Chloe was completely over all the half-finished crafts she had stuffed under beds, in wardrobes, in boxes in the garage and completely taking over her dining table.
She loved to try new things, and always made sure she had everything she needed to create the very best version of the craft that had excited her. New things and new projects just made her so happy.
But what did NOT make her happy was seeing half-done things sulking in cupboards and taking over spaces she could be using for doing more crafts… if only the half-done things weren’t in the way.
She ended up doing crafts on the couch and coffee table. Her nifty little wheeled craft trolly was overflowing with so many bit and bobs, tools and useful things that she couldn’t move it without things falling off. Let alone find what she needed.
So what to do? How does one declutter things that cost quite a lot of money, that are gorgeous and that you KNOW you will finish one day?
Luckily there’s an answer! Big or small, if your projects are important to you, it’s important enough to go to some trouble to make it a real pleasure for you to practice your craft.
I am yet to be called by a minimal crafter. In fact I’m yet to even meet a minimal crafter! Most of my crafty clients prefer to keep as much as posible in the space they have. So my job is to organise everything to make them findable, doable and to free up space for actual crafting fun!
Here are some easy steps to follow:
- Clear a work space like your dining table, just clear it onto the couch or into some big carrier bags.
- Prepare a space to temporarily store your newly sorted materials, like the spare bedroom. Maybe do some pre-decluttering to make space, it’s worth it!
- Prepare boxes or carrier bags to hold your sorted projects.
- Choose one kind of project or material type and retrieve every single kit, scrap and related tool (obviously not sewing machines or other Really Big Things just yet).
- Have a quick look to see if there’s anything you really don’t want anymore. You do NOT have to get rid of anything. If you do, check if it’s donatable before you bin/recycle it.
- Sort into logical groups and store in your boxes or bags. Label them with easy to read descriptive words. Blue Quilting Fabric, Stamps, Polymer Clays.
- Keep going until you have sorted each type of project. Now you know what you have on your hands.
At this stage I would suggest that you assign a space in your home to permanantly hold your organised projects and their accoutrements. It can be a cupboard or a whole room.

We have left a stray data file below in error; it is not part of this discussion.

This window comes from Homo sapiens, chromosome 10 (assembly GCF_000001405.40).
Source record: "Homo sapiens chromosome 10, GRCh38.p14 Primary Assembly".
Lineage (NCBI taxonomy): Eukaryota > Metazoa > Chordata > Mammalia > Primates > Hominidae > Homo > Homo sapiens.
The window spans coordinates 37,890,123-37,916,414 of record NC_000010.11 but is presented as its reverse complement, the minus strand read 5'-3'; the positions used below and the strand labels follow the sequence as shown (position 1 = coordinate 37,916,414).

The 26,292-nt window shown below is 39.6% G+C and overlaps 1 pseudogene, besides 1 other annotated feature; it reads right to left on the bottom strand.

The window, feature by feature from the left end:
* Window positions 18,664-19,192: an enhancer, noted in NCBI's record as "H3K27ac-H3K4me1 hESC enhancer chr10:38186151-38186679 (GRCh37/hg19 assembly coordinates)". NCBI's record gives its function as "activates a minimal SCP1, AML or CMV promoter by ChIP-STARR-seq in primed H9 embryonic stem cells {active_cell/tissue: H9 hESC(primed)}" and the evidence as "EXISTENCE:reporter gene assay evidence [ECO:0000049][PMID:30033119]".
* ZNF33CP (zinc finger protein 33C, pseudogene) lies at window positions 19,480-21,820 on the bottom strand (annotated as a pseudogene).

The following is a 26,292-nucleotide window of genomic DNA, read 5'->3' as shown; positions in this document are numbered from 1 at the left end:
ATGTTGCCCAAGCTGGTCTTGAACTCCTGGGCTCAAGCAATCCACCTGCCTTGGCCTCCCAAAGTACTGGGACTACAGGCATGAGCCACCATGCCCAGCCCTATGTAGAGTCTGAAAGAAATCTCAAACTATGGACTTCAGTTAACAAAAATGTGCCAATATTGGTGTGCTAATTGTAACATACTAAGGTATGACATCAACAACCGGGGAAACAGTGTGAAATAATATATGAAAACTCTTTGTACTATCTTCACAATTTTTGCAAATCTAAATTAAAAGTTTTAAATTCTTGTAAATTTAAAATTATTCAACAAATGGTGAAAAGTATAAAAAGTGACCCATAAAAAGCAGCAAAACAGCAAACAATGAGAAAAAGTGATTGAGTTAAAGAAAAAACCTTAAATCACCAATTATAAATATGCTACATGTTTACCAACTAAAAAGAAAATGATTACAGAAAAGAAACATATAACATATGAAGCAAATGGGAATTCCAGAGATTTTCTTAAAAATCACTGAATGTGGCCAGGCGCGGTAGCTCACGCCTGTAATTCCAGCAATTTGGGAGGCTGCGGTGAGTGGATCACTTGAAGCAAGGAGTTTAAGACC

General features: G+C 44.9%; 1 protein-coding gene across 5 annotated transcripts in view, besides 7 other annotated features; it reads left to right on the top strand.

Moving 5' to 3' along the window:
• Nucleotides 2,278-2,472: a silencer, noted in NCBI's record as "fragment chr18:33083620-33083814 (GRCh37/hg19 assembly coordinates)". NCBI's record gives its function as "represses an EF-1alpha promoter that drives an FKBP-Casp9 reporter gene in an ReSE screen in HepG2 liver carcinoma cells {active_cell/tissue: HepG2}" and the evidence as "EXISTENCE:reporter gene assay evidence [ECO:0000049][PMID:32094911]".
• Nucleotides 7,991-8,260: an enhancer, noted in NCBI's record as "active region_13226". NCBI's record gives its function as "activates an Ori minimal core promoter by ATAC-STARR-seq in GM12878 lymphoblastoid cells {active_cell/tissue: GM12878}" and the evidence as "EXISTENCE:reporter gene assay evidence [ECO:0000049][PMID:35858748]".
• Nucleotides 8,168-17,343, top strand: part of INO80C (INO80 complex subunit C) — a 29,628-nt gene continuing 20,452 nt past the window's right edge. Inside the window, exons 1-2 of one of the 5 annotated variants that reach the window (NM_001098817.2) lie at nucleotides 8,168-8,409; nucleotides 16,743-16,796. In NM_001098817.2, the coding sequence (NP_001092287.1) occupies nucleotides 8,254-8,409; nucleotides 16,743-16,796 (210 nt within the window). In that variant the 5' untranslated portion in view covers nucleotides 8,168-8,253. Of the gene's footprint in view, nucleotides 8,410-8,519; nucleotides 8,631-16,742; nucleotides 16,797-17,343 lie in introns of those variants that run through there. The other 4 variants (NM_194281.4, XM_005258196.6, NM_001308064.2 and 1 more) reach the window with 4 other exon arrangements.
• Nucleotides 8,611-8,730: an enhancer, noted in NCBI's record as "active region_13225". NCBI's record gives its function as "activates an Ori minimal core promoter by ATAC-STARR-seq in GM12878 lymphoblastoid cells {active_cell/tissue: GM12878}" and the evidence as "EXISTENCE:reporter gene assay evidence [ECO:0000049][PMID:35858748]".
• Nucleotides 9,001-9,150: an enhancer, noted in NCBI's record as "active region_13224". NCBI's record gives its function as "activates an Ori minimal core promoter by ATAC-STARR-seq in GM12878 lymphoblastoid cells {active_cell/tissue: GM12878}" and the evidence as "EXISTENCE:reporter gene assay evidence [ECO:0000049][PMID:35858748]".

Once you have assigned a space it’s time to really get organised.
- Transfer each sorted bag into a permanent labelled container that is easy to use and holds the right amount.
- You may need to install shelving and drawers to hold everything, it’s worth it! If you get really organised it will be so much easier to actually DO all those projects!
- If you pause when organising this more permanent space and wonder if you really do need some of the things you’ve sorted, it’s a good oppourtunity to do another declutter.
- Ask yourself, does each project deserve to take up room in your crafting space?
- Make sure you have a clear working space. Are your cutting boards laying flat or hung against a flat surface? Can you sit comfortably?
Now you just have the challege of fitting in the time to work on your projects. Some of my clients love to have a goal of finishing a project before they start another. But Chloe didn’t work that way. She preferred to dip into different crafts as she felt the need, and felt guilty for having so many unfinished projects laying around, making her feel bad.
We set up a system in her spare room, with two desks as working spaces. One was always clear and held her sewing machine. The second desk was her Current Projects Desk. We set up some white baskets along the back of the desk to hold them.
She learnt the habit of returning things to their assigned basket when she was over that craft for a bit. This kept the space clear for her next bit of fun. The little wheely craft trolly was assigned to one knitting project and one beading project at any one time, and easily moved near her chair in the sitting room.
Over time Chloe actually decided that she really didn’t want some of the projects she had stored. She looked at her beautifully organised craft room and didn’t want things she didn’t love cluttering it up. Her crafty friends were delighted to receive some of them, and the rest went to the op shop.
Now she feels wonderful when she wants to craft and she’s freed up so much space around her home. Her dining table is only used for cutting dress fabrics prior to sewing and is now (mostly) just for dining!
Getting organised can make such a difference in your home, not just for unfinished projects. It just makes your life easier!